Denver Boone mascot mess gives DU design student Will Guy a real education

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Will Guy didn't set out to minor in civics when he transferred to the University of Denver. He just wanted a good education in design. "On my first tour," he recalls, "I just out of curiosity asked what the mascot was. The tour guide gave me a puzzled look and gave me a brief rundown of what had happened." And that was this: Denver Boone, the caricature designed by Disney and adopted by DU in 1968, was booted in 1998, replaced -- unsuccessfully -- with a roadrunner named Ruckus, then allowed to come back, unofficially, in 2008.

But in February, the student government decided it was time for Boone to go for good.

The guide didn't tell Guy all of that, of course. But since he's always been really into "character-design type stuff, that's what I want to go into," he started looking into the sorry saga of the mascot situation. And not just DU's mascot situation; schools around the country were wondering whether their mascot truly represented their community. "I had a project about the history of DU, putting QR codes on certain buildings," he recalls. "That's when I started looking more in-depth into mascot stuff. I googled controversial mascots."

He learned that Old Miss had gotten rid of its Colonel Reb mascot, a white plantation owner. "I read their whole process; they had a website of everything they'd done," Guy says. "I was curious if DU could do the whole thing. I did a ton of research. Realizing their mistakes, I went to the chancellor during his office hours, met with him, and he told me to connect with student government."

So he contacted Sam Estenson, who heads the group that in February determined it was time for a new mascot. Estenson started pulling students together to talk about what form the search might take, and Guy joined the discussion. "As the process went on, we realized how much bigger it was becoming," he says. "Alumni, grad students, all those people also needed to be involved as well." Ultimately, the Denver Pioneer Mascot Steering Committee grew to include 76 members, including faculty, staff, students and alumni. That committee spent months conducting more than 45 focus groups, fifteen open forums and many one-on-one interviews to collect opinions on a new DU mascot -- as opposed to Boone, seen here doing the Harlem Shake.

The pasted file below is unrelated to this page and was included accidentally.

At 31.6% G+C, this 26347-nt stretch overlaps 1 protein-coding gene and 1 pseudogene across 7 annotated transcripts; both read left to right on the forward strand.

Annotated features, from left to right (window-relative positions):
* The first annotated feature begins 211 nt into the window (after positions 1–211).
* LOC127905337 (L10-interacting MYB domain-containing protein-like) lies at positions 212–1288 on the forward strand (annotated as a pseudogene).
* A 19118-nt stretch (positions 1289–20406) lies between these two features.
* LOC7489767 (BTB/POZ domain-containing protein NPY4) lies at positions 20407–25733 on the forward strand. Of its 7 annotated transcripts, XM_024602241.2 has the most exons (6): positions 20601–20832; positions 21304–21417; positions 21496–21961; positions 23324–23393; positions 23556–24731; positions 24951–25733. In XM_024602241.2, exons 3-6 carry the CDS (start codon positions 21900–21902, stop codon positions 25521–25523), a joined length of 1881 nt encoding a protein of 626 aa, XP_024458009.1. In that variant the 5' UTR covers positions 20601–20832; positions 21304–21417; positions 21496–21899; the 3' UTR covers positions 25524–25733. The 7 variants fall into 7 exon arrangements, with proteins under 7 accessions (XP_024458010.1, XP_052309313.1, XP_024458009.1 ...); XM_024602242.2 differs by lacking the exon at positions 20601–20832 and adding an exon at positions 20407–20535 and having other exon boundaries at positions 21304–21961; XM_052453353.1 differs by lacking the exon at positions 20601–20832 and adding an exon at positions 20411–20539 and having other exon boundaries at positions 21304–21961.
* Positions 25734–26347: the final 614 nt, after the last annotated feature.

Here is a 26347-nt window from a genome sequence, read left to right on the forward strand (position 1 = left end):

From the start, it had been determined that DU would keep the Pioneers. "The name has so much behind it, so many meanings," says Guy. "We wouldn't scratch that." But in announcing the mission of the committee, Chancellor Robert Coomb also made it clear that bringing back Boone was not an option.

Using the research they'd collected, the committee tried out a variety of ideas -- a unicorn, an astronaut, an ox, a crab. "We tried to get as many versions of as many things as possible," Will recalls. And then, working with professional concept developers and designers, the committee whittled the possibilities down to three: a jackalope, an elk and a mountaineer. But the talk wasn't over. They looked at different logo ideas, and the discussion got into such detail as the size of the elk's antlers, the size of the mountaineer's muscles.

"I was very happy, to say the least, at how successful our committee was, especially in terms of compromising," says Guy. "Some on the committee were extremely pro-Boone, others anti-Boone. Compromise is really what got us through all this.

"We've listened to every voice.... I've seen every comment, e-mails, and we try to respond to everyone we can.... Everyone's voice is being heard, in one form or another."

And members of the DU community can still sound off. Last week, Estenson and Guy e-mailed a letter to 75,000 "fellow pioneers," inviting them to participate in a survey and "provide your evaluation of three Denver Pioneer mascot character concepts against the twenty attributes created by the community."

People have until July 17 to take that survey -- which is not a vote, but a way for the committee to see if much of the DU community can agree on a single character. "If we identify a mascot that's successful, we will go forward taking it to the chancellor and board of trustees," Guy says.

And if not? It's back to the drawing board.

Has this unofficial education in design by committee made Guy less interested in studying design? "It's absolutely not deterred me," he says. "I have learned a ton...and if anything, it's made me more gung-ho about that career."

More from the Calhoun: Wake-Up Call archive: "Jackalope, elk or explorer? Du is pioneering a new mascot."

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